While sitting in DC Reynolds on Georgia Avenue on a Sunday afternoon, I learned a new drinking game. While this in and of itself might not be remarkable for a neighborhood bar during a holiday weekend, the fact that the woman teaching it to me had a bow and quiver full of arrows strapped to her back made it more memorable. What I had wandered into was a local watering hole transformed into a post-apocalyptic underground bunker by LiveArtDC for their latest production, Noah: Apocalypse.
I was greeted there by a familiar-seeming collection of characters who are “celebrating” the one-year anniversary of a nuclear bomb being detonated over DC by a religious cult named the Covenant who were seeking to cleanse the world of sin via radioactivity and acid rain.
There’s the steely and stoic leader, Noah (Raven Wilkes); her wife and the team’s doctor, Dahlia (Lizzi Albert); Dahlia’s enthusiastic, video game-loving younger sister, Sarah (Nerissa Hart); the wise-ass carrying a secret pain, Lee (Christian M.A. Campbell); the man of few words but many muscles, Shem (Shaquille Stewart); and the knit hat-wearing injured musician—or, as I called him in my head, the Jughead Jones of the Apocalypse—Ollie (Daniel Westbrook). Eventually, they’re joined by a fast-talking and enigmatic stranger, Jay (Jasmine Jones), who throws the celebration into chaos.
closes September 18, 2017
Details and tickets
This immersive experience invites the audience to sit together in the cramped bar-cum-shelter, drink together, and vote on the direction in which the narrative should go (although, just like in pre-apocalyptic America, it’s unclear exactly how much effect one’s vote has on the actual outcome of things). Some of the most interesting and entertaining moments came from my fellow audience members, one of whom, while “covering” for a cast member who had snuck away, suggested that “she’s here, you just can’t see her,” and another who instinctually reached out to comfort a character who was about to cry. The only time that things got awkward was when the cast was pushing drinks on people who either didn’t want to or couldn’t drink them.
Director Clare Shaffer does an impressive job of having the actors navigate and utilize the cramped space to make the most of it. The actors themselves are game and charismatic, doing writer Amanda Quain’s script justice. There were a few issues with the flow of the story itself (at one point, immediately after having the audience vote on whether Sarah or Lee should be sent out of the bunker on a mission, Jay immediately asks one of them, “What’s your name?”), but for the most part, the action and dialog were realistic enough to draw the audience in and keep us invested.
Where the production ultimately falls flat for me, however, is in its lack of innovation on a well-known trope. In her playwrights’ note, Quain notes that post-apocalyptic fiction and dystopian stories are a dime a dozen these days—they’re popular fodder for podcasts, TV, movies, books, and more. And Noah: Apocalypse, while a fine example of the genre, doesn’t do a lot toward adding anything new to the conversation. As I mentioned, the characters feel somewhat out of central casting, and you could swap the Harbingers—members of the Covenant who roam the streets killing the wicked the bombs didn’t get—out for any other doomsday villains, be they zombies, vampires, aliens, etc. I only wish some of the innovation found in the staging and audience experience had also been applied to the script itself.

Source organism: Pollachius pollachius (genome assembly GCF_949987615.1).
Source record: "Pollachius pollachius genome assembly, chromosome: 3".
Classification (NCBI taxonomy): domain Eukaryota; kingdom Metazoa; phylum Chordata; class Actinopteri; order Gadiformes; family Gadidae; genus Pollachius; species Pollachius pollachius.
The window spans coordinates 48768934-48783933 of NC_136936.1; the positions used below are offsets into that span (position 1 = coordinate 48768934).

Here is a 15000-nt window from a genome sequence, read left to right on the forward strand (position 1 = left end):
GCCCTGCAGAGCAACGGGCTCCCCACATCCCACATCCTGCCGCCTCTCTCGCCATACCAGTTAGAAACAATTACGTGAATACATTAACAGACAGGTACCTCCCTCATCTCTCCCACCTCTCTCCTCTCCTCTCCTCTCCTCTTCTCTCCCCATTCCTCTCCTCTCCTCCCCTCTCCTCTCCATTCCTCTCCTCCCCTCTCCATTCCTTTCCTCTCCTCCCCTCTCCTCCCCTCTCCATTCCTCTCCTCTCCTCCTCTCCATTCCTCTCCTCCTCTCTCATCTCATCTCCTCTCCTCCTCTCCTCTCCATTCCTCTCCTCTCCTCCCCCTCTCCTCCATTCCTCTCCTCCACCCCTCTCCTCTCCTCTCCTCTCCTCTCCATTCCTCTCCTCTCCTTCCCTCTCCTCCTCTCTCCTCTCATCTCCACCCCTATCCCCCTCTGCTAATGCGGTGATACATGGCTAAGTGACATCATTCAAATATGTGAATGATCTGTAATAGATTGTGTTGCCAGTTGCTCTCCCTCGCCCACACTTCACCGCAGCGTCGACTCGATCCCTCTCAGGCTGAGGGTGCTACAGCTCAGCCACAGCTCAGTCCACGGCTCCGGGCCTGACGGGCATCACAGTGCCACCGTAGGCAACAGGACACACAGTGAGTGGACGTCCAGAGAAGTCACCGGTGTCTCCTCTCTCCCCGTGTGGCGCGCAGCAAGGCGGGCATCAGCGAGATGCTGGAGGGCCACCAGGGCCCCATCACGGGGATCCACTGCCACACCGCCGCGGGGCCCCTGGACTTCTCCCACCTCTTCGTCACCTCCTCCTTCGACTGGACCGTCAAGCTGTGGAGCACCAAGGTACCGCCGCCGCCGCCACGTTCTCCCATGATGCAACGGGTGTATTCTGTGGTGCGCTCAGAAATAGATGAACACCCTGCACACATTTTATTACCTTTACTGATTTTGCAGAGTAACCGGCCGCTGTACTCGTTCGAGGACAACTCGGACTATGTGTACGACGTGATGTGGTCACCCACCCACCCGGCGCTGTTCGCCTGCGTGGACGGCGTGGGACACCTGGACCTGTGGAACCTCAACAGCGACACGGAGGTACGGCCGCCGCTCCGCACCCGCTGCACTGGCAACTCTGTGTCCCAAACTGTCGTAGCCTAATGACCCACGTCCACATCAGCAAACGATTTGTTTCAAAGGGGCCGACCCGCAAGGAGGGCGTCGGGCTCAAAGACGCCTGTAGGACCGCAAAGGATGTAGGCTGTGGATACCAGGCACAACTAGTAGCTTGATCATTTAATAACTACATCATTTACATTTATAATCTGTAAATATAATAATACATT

Overall, Noah: Apocalypse is notable and enjoyable for its immersive qualities. Theatregoers looking for something outside of the usual passive audience experience and those who enjoy role play and tabletop games will likely love it. If the more interesting aspects of the story—like the parallels between this tale and that of Biblical Noah’s—had been explored more deeply, however, instead of being used as a third-act reveal, it would have made for a far more original and thought-provoking piece of theatre.
Noah: Apocalypse by Amanda Quain. Directed by Clare Shaffer. Cast: Lizzi Albert, Christian M.A. Campbell, Nerissa Hart, Shaquille Stewart, Jasmine Jones, Daniel Westbrook, and Raven Wilkes. Fight choreographer: Carl Brant Long. Stage manager: Sam Reilly. Produced by Heather Whitpan. Reviewed by John Bavoso.
This production is a confusing mess for viewers. Since cast members are sitting on a dirty floor, are the other people also sitting on the floor part of the cast? Are they really serving food on the bar when cast members are sitting on the bar after sitting on the floor? If there aren’t enough seats, why are they selling tickets? I recently had heart surgery. I can’t stand for 2 hours. As a filmmaker, I have to ask, do they REALLY have clearances for all that copyrighted music?
I did like the story and kudos to the actors being able to play through the noise of the bar, the people coming in from the outside bar, the football game outside and the sounds of upstairs kitchen and bathroom.